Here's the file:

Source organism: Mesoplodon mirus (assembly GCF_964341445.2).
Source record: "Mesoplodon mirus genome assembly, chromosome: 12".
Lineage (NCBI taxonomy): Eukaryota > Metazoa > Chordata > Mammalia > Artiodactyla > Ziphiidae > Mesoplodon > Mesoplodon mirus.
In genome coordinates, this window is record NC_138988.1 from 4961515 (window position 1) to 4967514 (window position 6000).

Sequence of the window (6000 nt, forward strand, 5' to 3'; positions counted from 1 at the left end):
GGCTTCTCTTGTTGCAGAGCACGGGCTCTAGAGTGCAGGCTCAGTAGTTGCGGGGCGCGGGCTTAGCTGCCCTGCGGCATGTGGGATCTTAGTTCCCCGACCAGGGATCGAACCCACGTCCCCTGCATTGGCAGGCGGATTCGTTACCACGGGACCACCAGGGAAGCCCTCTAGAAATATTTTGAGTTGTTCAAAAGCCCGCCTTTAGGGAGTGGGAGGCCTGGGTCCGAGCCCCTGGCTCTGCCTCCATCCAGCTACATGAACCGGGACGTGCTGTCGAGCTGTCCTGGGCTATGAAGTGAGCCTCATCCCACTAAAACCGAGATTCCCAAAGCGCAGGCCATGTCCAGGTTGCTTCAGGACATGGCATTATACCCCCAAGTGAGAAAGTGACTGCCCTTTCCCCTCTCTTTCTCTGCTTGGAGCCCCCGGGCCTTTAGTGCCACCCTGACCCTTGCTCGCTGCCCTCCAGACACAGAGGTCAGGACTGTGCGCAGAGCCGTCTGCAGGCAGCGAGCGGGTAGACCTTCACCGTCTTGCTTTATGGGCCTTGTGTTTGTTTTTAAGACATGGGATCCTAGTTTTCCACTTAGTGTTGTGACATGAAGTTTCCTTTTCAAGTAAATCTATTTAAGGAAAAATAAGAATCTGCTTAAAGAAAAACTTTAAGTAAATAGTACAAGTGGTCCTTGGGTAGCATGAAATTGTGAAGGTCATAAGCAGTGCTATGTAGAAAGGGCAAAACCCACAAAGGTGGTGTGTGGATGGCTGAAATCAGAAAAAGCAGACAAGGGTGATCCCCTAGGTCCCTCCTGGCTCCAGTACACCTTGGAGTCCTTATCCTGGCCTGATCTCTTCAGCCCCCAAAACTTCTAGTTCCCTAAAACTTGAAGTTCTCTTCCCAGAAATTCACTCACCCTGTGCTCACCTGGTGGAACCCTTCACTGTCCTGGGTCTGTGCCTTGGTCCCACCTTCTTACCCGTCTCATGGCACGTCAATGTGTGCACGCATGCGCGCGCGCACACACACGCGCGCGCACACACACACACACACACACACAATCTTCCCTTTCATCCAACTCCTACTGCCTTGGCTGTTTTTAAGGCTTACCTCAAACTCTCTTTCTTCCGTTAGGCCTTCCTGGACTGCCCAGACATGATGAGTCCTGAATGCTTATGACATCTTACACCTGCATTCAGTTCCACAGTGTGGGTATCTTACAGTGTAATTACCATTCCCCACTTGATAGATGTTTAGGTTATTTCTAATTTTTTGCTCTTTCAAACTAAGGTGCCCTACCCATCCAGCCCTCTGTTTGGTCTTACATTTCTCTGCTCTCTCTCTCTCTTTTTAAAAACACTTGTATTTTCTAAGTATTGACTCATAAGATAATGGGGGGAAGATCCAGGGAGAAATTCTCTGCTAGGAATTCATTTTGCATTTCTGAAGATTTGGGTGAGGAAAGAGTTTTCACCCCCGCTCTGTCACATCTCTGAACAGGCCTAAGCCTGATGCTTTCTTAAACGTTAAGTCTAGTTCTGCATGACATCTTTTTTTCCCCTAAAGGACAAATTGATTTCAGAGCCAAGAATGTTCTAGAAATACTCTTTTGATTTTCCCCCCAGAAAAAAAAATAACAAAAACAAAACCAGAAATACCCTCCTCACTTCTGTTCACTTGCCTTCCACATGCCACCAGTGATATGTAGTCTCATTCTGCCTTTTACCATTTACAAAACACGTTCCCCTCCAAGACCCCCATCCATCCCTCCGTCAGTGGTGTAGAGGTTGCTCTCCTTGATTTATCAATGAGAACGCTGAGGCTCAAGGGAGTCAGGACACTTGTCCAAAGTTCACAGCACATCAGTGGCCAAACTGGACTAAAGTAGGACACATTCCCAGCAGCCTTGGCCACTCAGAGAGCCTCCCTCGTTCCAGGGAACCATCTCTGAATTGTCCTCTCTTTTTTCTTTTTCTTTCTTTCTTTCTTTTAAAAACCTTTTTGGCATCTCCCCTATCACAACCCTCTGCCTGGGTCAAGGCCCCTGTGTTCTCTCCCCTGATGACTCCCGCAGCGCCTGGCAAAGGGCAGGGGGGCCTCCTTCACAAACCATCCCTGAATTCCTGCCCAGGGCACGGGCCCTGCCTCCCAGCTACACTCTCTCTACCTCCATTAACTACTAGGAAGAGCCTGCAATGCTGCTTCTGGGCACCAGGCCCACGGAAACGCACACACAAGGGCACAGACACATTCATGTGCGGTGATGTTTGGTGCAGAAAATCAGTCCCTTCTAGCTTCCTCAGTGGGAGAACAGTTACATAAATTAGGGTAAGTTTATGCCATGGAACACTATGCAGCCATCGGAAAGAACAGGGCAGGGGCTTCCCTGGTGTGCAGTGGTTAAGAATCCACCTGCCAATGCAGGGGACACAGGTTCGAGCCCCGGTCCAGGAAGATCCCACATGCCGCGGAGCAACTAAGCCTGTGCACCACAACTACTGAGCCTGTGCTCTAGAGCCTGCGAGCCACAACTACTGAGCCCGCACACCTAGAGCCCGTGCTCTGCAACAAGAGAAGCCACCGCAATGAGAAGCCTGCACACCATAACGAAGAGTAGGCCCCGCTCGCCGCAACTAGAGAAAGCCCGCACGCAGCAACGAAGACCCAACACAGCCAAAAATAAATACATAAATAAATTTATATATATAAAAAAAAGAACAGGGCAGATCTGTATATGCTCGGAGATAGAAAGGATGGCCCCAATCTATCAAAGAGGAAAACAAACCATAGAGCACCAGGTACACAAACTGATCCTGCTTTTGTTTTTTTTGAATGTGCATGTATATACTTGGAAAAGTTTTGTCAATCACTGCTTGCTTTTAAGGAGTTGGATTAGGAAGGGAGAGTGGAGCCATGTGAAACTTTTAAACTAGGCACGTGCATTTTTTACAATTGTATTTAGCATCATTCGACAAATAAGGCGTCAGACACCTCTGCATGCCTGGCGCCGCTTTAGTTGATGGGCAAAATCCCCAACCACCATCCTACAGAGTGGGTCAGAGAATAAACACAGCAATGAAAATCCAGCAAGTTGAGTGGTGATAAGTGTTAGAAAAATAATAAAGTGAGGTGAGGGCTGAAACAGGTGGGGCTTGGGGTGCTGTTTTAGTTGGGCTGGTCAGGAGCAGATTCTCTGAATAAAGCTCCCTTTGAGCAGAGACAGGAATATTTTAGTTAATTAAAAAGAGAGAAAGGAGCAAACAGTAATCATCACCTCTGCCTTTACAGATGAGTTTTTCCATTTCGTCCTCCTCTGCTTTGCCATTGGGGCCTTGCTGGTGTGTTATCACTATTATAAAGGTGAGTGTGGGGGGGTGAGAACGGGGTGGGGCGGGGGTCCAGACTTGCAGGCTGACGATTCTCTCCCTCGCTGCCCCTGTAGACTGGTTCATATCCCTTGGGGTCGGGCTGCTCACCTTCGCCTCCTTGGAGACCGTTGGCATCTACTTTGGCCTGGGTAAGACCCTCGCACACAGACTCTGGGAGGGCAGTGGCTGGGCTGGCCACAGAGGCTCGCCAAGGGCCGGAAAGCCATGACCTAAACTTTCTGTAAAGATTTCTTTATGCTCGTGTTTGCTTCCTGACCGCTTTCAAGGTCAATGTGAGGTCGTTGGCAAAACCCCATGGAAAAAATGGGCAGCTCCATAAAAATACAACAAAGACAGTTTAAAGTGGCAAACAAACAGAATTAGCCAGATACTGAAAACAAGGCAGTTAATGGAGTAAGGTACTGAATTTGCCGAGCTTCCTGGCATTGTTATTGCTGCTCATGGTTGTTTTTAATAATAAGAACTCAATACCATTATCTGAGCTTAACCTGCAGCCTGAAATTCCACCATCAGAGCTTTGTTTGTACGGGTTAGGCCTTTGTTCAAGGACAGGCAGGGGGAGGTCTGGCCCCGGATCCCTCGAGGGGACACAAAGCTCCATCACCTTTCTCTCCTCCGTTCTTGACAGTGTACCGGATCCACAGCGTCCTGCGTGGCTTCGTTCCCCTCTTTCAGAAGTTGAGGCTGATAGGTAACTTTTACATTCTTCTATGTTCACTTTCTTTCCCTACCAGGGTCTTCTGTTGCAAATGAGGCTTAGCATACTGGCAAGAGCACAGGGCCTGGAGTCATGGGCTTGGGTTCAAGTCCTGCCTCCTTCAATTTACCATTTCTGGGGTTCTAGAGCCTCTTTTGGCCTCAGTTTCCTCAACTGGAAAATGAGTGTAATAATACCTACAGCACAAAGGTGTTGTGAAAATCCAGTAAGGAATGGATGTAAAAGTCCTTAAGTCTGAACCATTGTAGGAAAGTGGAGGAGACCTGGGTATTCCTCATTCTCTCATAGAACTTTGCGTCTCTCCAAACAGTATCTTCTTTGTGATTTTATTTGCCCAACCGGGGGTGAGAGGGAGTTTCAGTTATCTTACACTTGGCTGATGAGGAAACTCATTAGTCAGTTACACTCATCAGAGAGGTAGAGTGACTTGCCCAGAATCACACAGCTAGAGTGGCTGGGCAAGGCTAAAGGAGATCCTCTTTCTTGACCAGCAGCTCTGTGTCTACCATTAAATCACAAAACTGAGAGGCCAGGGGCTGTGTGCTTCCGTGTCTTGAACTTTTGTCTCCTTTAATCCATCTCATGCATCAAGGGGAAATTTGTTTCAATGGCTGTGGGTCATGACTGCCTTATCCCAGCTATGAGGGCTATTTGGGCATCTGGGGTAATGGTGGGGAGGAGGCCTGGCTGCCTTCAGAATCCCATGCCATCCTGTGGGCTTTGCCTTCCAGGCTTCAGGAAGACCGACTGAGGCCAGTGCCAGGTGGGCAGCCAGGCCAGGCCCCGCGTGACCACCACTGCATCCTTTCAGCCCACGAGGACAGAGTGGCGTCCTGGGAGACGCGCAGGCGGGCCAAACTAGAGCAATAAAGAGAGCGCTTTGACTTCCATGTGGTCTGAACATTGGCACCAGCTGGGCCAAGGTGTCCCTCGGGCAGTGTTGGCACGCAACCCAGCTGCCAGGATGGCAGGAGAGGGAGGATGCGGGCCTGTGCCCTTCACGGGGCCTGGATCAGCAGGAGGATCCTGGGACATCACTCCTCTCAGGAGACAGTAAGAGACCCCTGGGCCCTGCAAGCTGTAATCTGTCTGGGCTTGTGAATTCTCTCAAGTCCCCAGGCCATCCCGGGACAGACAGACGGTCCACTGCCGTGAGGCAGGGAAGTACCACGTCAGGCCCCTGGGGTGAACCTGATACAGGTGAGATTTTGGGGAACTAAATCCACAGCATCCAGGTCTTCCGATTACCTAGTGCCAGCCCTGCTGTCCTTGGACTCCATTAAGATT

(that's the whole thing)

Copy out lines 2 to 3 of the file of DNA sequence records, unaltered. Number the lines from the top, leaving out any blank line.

Source record: "Mesoplodon mirus genome assembly, chromosome: 12".
Lineage (NCBI taxonomy): Eukaryota > Metazoa > Chordata > Mammalia > Artiodactyla > Ziphiidae > Mesoplodon > Mesoplodon mirus.